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ARS Home » Plains Area » Sidney, Montana » Northern Plains Agricultural Research Laboratory » Agricultural Systems Research » Research » Publications at this Location » Publication #222731

Title: Precision fertilization of Wyoming sugar beets: A case study

item Stevens, William - Bart

Submitted to: Journal of American Society of Farm Managers and Rural Appraisers
Publication Type: Peer Reviewed Journal
Publication Acceptance Date: 2/15/2007
Publication Date: 7/10/2007
Citation: Taulealea, S., Held, D.J., Stevens, W.B., Bradley, D. 2007. Precision fertilization of Wyoming sugar beets: A case study. Journal of American Society of Farm Managers and Rural Appraisers. 70:44-47.

Interpretive Summary: With the increasing availability of variable rate (VR) fertilizer application equipment, producers and agronomists need more information as to whether this technology is economical. Many producers use a split N application with 50 to 67% typically being applied pre-plant and the remainder as a side dress (post emergent) application. Although VR side dress application of anhydrous ammonia has been reported in corn production systems, there is no information available on the use of VR side dress N applications in sugar beet production. The objective of this two-year on-farm study was to conduct an agronomic and economic evaluation to determine whether VR will improve the productivity and profitability of sugar beet production compared to uniform rate (UR) fertilizer application under furrow-irrigation. Three sites were selected (#1 in 2001 and #2 and #3 in 2002) on an operating sugar beet farm in northwest Wyoming that varied in size from 35 to 60 acres in size. Treatments were applied to field-length strips and replicated three times. Sixty-seven percent of the nitrogen fertilizer requirement was broadcast uniformly prior to planting for all plots. After emergence, the remaining N was applied as a side-dress treatment using either VR or UR application methods. The full length of each field strip was harvested using commercial-scale equipment with trucks being weighed after receiving the harvested beets from each plot. Results from three site-years showed a consistent, but nonsignificant 0.5 ton acre-1 yield advantage for VR compared to UR fertilizer application. Comparing net returns, VR returned $23 and $65 acre-1 more than UR at site #1 and site #3, while UR returned $4.00 acre-1 more than VR at site #2. Because of these inconsistent and small net return differences, VR side-dress application of N fertilizer does not appear to offer a clear economic advantage to sugarbeet producers. However, benefits of VR application may be greater on larger fields with greater soil variability than those evaluated in this study.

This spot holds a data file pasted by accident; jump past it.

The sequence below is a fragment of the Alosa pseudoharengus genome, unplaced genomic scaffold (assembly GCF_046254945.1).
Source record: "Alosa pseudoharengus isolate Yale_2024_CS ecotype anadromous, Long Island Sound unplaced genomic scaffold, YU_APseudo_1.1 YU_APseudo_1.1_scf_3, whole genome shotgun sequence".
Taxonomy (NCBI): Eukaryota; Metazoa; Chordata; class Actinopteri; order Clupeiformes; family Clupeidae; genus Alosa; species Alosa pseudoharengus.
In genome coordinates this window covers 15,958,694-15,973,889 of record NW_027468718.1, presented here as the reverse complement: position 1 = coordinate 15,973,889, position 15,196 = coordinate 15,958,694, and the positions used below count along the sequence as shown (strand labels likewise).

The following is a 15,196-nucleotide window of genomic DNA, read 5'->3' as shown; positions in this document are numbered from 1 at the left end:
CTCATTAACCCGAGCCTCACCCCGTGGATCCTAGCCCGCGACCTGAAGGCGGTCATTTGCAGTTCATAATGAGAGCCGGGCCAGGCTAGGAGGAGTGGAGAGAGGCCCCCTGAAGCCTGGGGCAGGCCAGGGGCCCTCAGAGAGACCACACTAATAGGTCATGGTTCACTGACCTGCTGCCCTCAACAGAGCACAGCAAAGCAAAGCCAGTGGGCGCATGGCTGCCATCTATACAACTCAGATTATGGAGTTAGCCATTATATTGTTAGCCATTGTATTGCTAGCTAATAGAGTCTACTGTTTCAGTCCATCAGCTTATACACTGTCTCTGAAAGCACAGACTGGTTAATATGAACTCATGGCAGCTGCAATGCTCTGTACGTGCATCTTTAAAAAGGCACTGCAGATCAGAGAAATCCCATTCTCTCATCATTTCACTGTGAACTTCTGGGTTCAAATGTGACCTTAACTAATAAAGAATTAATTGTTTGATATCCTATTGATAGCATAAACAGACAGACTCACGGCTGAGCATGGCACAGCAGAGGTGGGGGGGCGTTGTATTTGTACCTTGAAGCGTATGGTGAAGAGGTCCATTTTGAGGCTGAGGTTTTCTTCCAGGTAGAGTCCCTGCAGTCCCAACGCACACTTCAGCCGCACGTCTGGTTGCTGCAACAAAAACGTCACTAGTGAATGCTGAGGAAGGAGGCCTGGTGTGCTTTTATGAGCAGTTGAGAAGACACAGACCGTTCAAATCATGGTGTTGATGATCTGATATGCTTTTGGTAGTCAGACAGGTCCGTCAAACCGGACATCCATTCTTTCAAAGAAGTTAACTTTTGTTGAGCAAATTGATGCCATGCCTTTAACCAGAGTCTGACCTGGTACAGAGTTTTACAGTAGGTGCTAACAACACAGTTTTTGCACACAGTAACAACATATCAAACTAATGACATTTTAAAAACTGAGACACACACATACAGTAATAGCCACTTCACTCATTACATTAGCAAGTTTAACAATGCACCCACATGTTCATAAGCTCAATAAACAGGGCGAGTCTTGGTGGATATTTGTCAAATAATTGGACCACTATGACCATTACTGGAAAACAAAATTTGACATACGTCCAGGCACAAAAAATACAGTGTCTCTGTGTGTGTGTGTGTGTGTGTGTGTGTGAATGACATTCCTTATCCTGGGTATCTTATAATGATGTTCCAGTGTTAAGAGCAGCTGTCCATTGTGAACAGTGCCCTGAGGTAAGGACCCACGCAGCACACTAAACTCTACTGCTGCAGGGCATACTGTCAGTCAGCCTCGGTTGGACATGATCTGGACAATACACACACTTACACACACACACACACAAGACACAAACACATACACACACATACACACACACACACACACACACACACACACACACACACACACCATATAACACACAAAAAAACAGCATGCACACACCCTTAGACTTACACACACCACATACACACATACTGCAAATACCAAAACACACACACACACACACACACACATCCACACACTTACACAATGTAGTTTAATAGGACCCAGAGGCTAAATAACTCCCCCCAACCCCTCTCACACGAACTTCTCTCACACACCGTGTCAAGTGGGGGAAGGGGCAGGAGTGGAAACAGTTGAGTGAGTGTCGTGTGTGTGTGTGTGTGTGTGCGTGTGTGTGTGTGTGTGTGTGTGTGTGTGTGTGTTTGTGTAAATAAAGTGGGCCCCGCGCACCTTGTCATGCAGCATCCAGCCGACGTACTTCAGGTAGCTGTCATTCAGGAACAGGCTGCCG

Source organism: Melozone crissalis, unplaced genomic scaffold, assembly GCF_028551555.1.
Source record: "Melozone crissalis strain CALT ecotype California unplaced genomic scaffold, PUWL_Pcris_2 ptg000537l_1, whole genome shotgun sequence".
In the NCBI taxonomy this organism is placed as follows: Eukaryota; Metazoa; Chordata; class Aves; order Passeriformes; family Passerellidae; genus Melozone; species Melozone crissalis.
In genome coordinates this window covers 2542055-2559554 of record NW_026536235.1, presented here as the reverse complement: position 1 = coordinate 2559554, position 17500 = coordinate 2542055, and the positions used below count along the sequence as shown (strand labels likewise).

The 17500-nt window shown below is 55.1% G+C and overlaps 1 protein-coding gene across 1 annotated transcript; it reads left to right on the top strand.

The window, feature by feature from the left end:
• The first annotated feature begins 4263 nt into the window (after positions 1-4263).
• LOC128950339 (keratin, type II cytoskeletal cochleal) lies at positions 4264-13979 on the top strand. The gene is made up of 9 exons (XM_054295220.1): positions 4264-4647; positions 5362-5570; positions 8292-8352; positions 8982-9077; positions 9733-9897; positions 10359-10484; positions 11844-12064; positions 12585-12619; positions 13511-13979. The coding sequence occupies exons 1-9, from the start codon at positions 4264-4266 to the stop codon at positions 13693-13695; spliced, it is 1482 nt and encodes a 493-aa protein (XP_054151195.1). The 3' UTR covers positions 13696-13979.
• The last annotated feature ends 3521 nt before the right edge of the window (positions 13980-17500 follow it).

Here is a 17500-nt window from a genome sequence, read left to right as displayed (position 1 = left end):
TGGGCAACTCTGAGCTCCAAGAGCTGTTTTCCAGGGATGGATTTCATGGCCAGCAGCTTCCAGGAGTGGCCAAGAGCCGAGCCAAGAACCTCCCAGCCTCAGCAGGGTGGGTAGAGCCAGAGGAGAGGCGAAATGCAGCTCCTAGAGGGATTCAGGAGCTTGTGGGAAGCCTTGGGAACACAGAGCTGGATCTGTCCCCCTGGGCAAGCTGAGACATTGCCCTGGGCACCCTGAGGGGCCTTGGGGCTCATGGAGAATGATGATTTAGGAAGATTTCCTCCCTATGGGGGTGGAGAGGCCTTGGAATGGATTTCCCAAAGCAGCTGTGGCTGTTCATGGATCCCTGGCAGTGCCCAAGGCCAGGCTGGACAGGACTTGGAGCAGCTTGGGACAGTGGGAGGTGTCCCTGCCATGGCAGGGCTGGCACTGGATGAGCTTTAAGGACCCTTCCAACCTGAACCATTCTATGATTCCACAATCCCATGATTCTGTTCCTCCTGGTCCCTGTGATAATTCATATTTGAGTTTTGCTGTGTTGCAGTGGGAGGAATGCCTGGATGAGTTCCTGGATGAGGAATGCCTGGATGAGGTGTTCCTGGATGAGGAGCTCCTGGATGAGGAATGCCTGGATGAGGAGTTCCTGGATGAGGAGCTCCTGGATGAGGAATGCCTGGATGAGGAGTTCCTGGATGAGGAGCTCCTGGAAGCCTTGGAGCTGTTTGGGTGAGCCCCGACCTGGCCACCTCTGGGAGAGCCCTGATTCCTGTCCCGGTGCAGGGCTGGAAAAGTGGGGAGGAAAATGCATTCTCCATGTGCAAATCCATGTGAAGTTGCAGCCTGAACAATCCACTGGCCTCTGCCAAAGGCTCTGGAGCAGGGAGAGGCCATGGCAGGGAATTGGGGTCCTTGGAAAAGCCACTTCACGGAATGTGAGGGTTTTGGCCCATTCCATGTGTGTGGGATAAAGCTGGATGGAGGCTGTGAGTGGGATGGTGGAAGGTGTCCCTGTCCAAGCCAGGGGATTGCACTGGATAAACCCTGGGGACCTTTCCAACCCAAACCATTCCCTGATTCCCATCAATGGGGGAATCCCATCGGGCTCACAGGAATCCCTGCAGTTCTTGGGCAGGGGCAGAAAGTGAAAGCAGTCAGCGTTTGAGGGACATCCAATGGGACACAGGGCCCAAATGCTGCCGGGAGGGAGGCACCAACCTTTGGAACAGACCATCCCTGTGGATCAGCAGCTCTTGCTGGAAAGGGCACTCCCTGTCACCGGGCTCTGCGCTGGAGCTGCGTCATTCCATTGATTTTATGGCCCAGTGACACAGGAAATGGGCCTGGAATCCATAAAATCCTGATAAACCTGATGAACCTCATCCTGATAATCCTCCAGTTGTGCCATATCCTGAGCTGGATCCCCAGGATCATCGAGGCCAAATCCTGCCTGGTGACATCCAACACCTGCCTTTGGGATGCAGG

Technical Abstract: Field Studies were conducted on a farm in northwest Wyoming to compare variable-rate fertilization (VRF) with uniform-rate fertilization (URF) of sugar beets. Results from this study failed to show an economic advantage from VRF compared to URF, implying producers should be very cautious to adopt VRF technology, unless field fertility needs are highly variable.